Eastern Equatoria state has the highest number of Guinea Worm infection cases

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Eastern Equatoria state has registered the highest number of Guinea Worm disease cases. This was revealed in a meeting organized by the ministry of Health and UNICEF under the theme “Together for a Final Push to Eliminate Guinea Worm Disease in South Sudan’.

Eastern Equatoria state has registered the highest number of Guinea Worm disease cases. This was revealed in a meeting organized by the ministry of Health and UNICEF under the theme “Together for a Final Push to Eliminate Guinea Worm Disease in South Sudan’.

 The meeting was also attended by Vice president James Wani Igga and all health ministers from the ten states and other health partners. The VP said there is a lot more that needs to be done beyond merely constructing new water points.

“This meeting needs to determine the mechanisms that will enable all of us to mobilize what is required; ranging from finance, logistics and the technical knowhow to enable us go the extra mile to get the work done,” he said.

He added that the purpose of the meeting was to help learn critical lessons to help overcome the havocs that have prevented obtaining the desired objectives in the past. He said those objectives include realizing zeros cases in 2015.

When the Guinea worm eradication programme started in 2006, seven of South Sudan’s ten states reported 20,000 cases. Nine years on, two counties in three states of Eastern Equatoria and Lakes states registered 70 cases, representing 56 percent of global cases reported last year.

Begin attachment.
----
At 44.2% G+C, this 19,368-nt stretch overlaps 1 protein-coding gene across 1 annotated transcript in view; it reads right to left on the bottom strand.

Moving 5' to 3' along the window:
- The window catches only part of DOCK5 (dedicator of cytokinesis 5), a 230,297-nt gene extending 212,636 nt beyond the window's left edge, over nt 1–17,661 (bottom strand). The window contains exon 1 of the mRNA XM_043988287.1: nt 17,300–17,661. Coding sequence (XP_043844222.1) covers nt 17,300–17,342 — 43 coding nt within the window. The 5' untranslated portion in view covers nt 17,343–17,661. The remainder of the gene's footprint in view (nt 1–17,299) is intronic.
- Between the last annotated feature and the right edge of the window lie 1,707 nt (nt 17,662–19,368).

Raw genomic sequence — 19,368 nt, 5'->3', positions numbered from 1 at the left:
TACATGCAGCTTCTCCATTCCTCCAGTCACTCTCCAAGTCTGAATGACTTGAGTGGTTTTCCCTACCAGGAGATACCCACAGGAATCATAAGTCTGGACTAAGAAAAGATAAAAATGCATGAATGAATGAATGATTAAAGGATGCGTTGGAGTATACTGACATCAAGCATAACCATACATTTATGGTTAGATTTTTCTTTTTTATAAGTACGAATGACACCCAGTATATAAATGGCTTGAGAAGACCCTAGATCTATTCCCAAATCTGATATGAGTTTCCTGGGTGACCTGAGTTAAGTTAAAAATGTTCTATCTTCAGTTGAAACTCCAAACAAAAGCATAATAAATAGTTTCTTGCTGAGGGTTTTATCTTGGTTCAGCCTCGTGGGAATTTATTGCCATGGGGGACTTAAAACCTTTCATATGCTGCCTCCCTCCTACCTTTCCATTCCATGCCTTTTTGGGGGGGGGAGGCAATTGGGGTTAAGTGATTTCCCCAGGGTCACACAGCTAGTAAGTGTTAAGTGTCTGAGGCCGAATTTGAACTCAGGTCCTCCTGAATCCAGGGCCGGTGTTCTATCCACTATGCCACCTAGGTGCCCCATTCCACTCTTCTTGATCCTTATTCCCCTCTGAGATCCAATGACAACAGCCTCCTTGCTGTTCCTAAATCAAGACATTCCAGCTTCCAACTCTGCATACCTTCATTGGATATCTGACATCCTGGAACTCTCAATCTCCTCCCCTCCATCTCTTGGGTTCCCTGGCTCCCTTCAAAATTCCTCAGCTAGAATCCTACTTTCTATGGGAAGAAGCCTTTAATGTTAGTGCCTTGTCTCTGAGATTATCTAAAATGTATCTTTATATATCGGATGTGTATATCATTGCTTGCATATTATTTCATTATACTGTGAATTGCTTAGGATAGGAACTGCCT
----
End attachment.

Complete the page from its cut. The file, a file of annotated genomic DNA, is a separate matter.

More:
Riek Gai Kok, the national minister for Health said cases of Guinea worm have reduced by over 99 percent since 2006 when the programme was officially launched.

“Endemic villages reduced from 3,134 in 2006 to only 13 villages in South Sudan. All these are very encouraging milestones that make the Guinea Worm eradication programme one of the most successful programmes for this generation of South Sudanese,” Gai said.

He further said that Eastern Equatoria and Lakes State, where all 70 cases of Guinea worm were reported in 2014, will be the priority for his ministry this year.

 “Clean water remains a challenge because up to now, only forty per cent of the population is covered with clean water. So what we do is communities’ sensitization, a lot of awareness on hygiene, on health. At the same time providing filters to them; both the pipe and the cloth so that where the water is not very clean, they can also filter to avoid the worm being taken,” he said.

Dr. Margaret Itto Leonardo, the Health minister for Eastern Equatoria state told the officials that more boreholes will be dug in the state, and hygiene education campaigns will be increased about the waterborne disease this year, to reduce the disease outbreak.

Dr. Itto said there is a political will to fight Guinea worm disease, which former US President Jimmy Carter has taken up as his main goal for eradication all over the world.

She applauded the role played by Carter Center and UNICEF, which helped Eastern Equatoria state make tremendous strides in reducing the numbers of Guinea worm disease cases to two digits over the past nine years.  

 “Even one case to us is a big issue because it disables the person and reduces livelihood. We want to get to zero. Therefore, we are hopeful. We are all committed…,” she said.

 However, an official from the Carter Center insisted the battle against Guinea worm disease is successful,, saying that in 1991, there were 23,735 villages with endemic transmission of Guinea worm disease in 21 African and Asian countries.  By the end of 2014, there were only 30 endemic villages’ affected in four countries all in Africa, including South Sudan.

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